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OMAHA, Neb. (AP) — Six Omaha-area school districts next year will test a new concept in early childhood education that is aimed at helping kids from poor families surmount educational obstacles.
Officials of the Douglas and Sarpy county Learning Community are expected to release more details of the plan on Friday, the Omaha World-Herald said (http://bit.ly/1A6eNxm ).
It will include home visits for children from birth to age 3, high-quality preschool for 3- and 4-year-olds and consistent curriculum and support for children in kindergarten through third grade.
Gretna Public Schools Superintendent Kevin Riley said the program — a collaboration between the district superintendents, the Learning Community and the Buffett Early Childhood Institute — provides "an opportunity to build something special."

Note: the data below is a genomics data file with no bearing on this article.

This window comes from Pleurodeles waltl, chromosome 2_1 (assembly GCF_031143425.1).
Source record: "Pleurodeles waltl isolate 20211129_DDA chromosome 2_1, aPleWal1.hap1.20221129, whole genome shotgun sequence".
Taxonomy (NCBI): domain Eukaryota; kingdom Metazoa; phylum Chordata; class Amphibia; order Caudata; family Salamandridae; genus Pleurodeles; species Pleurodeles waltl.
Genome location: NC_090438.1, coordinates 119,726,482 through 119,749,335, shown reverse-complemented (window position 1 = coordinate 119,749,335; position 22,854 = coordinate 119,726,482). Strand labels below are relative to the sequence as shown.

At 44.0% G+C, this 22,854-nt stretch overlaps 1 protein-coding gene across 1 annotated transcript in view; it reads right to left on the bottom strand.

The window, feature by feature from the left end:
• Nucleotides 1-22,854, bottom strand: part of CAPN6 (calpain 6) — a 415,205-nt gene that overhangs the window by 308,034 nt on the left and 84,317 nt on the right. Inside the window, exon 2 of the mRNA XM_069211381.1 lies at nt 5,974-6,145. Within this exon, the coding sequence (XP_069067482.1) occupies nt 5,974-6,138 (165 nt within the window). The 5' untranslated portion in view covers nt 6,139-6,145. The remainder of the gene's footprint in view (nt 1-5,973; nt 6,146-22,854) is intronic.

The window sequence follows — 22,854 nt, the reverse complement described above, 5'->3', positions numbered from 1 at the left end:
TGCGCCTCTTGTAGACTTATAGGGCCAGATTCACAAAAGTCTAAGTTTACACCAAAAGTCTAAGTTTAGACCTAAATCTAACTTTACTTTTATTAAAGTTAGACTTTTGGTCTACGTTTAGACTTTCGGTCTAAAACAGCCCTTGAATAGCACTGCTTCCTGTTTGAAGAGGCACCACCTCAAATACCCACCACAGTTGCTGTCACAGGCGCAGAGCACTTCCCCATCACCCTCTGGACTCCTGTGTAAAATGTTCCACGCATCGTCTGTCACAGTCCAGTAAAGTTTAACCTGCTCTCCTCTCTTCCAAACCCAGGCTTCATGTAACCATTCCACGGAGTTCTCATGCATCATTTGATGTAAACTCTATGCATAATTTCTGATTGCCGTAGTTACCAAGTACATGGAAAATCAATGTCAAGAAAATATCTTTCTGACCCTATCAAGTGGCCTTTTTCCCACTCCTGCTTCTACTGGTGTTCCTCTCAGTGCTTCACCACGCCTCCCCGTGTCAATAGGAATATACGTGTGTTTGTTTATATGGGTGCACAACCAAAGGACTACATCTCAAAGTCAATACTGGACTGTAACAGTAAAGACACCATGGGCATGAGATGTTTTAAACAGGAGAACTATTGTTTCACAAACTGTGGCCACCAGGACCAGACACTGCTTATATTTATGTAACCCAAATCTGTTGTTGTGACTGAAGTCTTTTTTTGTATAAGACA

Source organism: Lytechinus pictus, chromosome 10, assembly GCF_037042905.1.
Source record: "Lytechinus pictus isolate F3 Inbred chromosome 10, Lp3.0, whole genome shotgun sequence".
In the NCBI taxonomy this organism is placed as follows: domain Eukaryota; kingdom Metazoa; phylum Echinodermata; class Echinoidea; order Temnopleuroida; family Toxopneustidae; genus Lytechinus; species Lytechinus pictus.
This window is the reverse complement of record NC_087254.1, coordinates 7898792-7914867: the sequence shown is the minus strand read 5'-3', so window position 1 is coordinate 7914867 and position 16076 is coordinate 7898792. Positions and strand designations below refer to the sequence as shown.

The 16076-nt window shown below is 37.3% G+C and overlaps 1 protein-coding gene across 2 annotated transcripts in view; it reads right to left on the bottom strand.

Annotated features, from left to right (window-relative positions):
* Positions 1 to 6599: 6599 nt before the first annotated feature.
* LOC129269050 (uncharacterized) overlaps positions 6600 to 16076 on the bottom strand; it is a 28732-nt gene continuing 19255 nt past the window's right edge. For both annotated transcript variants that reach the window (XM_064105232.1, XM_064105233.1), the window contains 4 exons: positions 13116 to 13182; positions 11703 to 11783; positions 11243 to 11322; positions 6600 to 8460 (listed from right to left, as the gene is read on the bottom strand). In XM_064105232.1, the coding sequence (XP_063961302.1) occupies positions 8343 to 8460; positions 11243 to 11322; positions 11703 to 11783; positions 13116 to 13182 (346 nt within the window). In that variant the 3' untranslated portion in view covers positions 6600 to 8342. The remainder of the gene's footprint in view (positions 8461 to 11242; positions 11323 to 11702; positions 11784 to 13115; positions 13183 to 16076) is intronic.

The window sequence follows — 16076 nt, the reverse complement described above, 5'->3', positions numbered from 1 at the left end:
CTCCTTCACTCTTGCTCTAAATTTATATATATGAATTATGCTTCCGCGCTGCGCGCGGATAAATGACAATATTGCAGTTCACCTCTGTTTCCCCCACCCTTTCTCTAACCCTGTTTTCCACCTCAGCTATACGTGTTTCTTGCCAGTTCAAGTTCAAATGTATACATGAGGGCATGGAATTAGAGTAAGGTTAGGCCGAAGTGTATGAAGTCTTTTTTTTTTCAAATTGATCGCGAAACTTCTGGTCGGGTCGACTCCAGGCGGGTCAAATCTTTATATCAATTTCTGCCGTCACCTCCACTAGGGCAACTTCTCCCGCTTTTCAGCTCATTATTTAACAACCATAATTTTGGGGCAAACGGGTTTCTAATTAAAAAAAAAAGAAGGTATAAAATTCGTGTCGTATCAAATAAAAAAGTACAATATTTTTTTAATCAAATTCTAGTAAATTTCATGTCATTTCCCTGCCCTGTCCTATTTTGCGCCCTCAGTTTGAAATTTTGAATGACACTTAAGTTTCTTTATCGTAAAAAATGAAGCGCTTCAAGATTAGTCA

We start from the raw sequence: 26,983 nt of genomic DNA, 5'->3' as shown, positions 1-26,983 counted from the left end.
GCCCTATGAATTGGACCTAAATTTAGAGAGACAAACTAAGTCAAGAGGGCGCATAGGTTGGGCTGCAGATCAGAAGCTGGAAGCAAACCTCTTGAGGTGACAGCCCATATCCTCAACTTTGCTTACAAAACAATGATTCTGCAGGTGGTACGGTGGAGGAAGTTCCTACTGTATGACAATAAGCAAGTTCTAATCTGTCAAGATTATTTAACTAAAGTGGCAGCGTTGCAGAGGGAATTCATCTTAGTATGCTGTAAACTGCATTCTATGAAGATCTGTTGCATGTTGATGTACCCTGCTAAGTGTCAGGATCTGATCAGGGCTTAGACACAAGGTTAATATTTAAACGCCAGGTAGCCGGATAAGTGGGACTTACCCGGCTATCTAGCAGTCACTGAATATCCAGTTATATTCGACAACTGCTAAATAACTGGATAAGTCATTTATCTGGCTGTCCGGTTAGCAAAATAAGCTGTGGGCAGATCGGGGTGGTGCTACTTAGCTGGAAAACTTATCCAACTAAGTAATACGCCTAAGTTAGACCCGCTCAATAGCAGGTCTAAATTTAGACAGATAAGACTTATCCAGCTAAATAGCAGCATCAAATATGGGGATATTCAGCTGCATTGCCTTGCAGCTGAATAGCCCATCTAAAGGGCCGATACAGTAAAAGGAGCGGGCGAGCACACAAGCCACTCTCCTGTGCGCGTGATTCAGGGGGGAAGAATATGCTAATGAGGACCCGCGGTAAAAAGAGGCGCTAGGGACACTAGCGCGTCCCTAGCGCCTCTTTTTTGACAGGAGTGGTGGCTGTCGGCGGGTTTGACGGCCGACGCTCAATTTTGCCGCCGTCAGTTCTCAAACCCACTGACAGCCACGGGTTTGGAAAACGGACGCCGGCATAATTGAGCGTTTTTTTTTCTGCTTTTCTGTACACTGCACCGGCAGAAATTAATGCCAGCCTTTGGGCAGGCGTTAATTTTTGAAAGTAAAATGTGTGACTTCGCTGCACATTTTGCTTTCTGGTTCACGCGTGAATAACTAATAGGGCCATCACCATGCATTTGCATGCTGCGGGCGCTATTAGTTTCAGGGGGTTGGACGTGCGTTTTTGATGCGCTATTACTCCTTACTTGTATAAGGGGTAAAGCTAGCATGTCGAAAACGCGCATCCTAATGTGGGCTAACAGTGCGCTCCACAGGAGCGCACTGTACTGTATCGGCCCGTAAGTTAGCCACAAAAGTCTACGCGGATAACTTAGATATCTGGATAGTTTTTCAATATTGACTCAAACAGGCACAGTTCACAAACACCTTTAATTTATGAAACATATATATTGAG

Sam Meisels, the institute's founding executive director, said the program takes the best practices of early childhood education and applies them during a child's most impressionable years. The program is aimed at eliminating or reducing social and achievement gaps between children in poor families and their better-off peers.
"This is not a guarantee, but this is our best shot," Meisels said.
Kids living in poverty can lack prenatal care, health care, housing and food. They often miss out on the richer vocabulary environment of children from families with higher incomes, Meisels said, and they often don't get quality time with their parents.
With a program running from birth through third grade, he said, there is "a high probability that what kids learn in that period will serve them well for really decades to come."
Information from: Omaha World-Herald, http://www.omaha.com
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